Peoples were involved in different capacities as slaves, slave traders and owners of slave’s form regions of Africa, Arab, Asia and Europe. Male slaves were indulging in the business of pearl divers, ship crew, employed into trade, working in agricultural fields and as soldiers of wars while female slaves often worked in homes as maids, nannies and nurses. In the eighteenth and nineteenth centuries African slaves demand was rapidly increased because of less price and hard working. British worked hard to end slavery. British Empire declared protect zone for slavery. But unfortunately, till to date, slavery is persisting is some sorts of forced labor, especially involving women, children and poor population of third world countries and refugees. Suez Canal was also built during this era. This is the artificial waterway is 163 km long, running north to south across the Isthmus of Suez in northeastern Egypt and shorted the distance between the Red Sea and Mediterranean Sea. This canal is one of most important water ways of the world. This is also known as crossroads of Europe, Africa and Asia because it is interlinking these three continents. It was built in 1856 by a French company after ten years’ hard work. This made trade easy as traders had not to sail around the Africa or carry goods overland and gained its importance to European Imperial powers. in combination with the expansion of the American transcontinental railroad, the canal permitted the world to be circled in record time. The Suez Canal was not initially a financial success for Egypt, nor for France. Due to the growing debt required to finance it, Egypt was forced to sell the canal to Great Britain in 1875.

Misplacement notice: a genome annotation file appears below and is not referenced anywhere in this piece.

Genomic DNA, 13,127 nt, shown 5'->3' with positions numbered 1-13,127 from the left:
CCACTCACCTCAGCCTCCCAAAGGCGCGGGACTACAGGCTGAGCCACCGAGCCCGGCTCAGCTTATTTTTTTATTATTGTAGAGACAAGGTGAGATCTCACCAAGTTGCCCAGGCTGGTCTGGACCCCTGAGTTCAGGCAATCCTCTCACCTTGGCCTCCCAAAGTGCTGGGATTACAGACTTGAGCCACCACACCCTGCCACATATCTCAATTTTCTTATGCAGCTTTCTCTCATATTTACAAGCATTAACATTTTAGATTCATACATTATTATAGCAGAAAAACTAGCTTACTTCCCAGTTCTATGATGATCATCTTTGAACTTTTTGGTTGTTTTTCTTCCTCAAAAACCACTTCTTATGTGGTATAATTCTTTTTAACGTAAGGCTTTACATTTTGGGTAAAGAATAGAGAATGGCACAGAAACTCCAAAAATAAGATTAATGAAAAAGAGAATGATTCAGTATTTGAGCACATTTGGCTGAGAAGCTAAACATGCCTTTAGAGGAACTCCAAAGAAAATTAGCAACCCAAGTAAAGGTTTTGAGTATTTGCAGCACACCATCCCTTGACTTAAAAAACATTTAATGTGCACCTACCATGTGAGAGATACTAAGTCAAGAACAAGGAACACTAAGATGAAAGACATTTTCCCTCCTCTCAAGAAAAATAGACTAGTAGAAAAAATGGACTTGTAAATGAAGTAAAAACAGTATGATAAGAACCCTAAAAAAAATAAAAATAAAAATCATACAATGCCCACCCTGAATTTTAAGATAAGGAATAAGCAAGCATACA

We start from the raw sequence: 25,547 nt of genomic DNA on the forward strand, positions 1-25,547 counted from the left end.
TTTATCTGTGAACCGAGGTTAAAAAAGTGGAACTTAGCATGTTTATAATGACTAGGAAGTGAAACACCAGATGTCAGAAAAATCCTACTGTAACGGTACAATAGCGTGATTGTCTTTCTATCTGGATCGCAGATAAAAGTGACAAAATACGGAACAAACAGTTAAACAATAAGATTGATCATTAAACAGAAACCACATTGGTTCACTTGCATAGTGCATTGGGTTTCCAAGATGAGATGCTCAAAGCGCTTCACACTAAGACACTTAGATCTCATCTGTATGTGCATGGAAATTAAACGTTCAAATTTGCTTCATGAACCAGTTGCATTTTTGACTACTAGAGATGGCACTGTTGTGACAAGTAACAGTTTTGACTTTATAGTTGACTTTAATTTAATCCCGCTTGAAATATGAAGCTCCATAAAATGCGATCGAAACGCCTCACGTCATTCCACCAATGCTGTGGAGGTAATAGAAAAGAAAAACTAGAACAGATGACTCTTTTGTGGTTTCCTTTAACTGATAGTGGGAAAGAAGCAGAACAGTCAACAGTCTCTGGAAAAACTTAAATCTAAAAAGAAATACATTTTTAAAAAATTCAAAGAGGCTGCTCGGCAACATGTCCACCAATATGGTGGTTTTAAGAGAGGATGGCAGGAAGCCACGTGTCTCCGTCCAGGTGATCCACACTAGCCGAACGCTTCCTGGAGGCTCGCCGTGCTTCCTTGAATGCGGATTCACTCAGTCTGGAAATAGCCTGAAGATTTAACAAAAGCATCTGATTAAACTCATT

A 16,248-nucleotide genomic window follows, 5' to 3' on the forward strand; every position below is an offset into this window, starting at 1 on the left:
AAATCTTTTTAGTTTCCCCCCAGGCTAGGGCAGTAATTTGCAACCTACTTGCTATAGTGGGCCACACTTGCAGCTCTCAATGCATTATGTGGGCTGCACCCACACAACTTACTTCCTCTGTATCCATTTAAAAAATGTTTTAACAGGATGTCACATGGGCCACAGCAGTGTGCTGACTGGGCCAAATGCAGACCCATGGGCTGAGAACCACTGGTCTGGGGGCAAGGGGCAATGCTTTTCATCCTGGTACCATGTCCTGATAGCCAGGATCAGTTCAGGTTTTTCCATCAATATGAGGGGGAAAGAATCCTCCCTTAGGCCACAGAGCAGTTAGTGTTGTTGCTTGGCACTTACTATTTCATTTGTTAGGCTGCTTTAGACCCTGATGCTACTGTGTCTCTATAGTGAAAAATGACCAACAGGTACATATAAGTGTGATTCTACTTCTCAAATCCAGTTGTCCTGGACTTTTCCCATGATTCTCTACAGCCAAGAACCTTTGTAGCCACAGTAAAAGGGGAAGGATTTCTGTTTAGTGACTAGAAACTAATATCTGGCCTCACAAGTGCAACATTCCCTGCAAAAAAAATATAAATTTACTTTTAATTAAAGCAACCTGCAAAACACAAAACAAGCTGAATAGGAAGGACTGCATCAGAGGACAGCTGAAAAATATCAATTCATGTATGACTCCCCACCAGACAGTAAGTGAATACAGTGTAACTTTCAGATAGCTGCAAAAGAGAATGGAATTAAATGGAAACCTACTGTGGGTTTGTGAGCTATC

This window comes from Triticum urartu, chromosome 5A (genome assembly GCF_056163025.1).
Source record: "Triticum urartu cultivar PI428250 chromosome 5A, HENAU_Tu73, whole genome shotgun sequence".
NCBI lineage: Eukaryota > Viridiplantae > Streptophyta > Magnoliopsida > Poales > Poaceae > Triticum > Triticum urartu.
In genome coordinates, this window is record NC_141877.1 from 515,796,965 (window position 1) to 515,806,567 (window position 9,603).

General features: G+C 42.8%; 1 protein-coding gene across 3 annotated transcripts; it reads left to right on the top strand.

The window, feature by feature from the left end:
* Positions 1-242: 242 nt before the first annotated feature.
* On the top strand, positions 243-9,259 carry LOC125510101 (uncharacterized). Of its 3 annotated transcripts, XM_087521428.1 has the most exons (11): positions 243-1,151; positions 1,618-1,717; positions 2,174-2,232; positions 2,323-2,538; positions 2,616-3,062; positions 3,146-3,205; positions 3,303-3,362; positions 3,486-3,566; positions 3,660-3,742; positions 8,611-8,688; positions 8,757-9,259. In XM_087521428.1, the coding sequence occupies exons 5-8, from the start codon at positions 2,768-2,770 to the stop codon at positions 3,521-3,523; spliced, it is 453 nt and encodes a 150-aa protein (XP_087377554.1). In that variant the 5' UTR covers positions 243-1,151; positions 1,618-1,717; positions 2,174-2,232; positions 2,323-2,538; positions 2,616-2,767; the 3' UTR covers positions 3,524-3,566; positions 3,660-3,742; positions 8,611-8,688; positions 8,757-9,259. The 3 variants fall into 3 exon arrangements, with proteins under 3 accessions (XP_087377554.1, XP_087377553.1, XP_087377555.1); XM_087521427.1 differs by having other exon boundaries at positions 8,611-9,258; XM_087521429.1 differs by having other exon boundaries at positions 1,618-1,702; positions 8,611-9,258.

The English controlled the Suez Canal until shortly after Egypt regained its independence from Britain and nationalized the canal. Steamships changed the Indian Ocean trade by opening new routes that were not dependent on the winds. By the mid to end of the 19th century, the British Empire had the largest and most successful naval force in the world powered by steam. Steam power allowed for expanded exploration of the continents, the mass movement of people around the world, and caused great changes in the trade system. During the period of the steam engine ships grew larger and faster, but they had to refuel often. The ships were first used for short and regular service, like mail and wealthy passengers. These first ships had a huge advantage over sailing ships, in that they were much easier to navigate upstream and this made rivers and canals more accessible. Steam-driven railways also transformed the British Empire, and the Indian Ocean region, increasing business activity, and giving consumers access to cheaper goods. In 19th century the most important and the busiest port of Arabian Peninsula was the city of Muscat in Oman. Being an international port, the city was heavily populated, having different religious, and multi-ethnic. Muscat was the crossroads of trade between East Africa, the eastern shores of the Gulf, and western India. In the 19th century every kind of merchandise could be found, silk and linen, spices, dates, coffee brought across the desert by caravans, pearls, grapes, bananas, figs, butter, fowl, and many more. Muscat was known for being supreme in trade and military power, and the city produced a lot of wealth for the Omani nation. Omani rulers carried out careful associations with customary Indian Ocean trading partners and with the European powers. They even concluded a trade treaty with the Americans.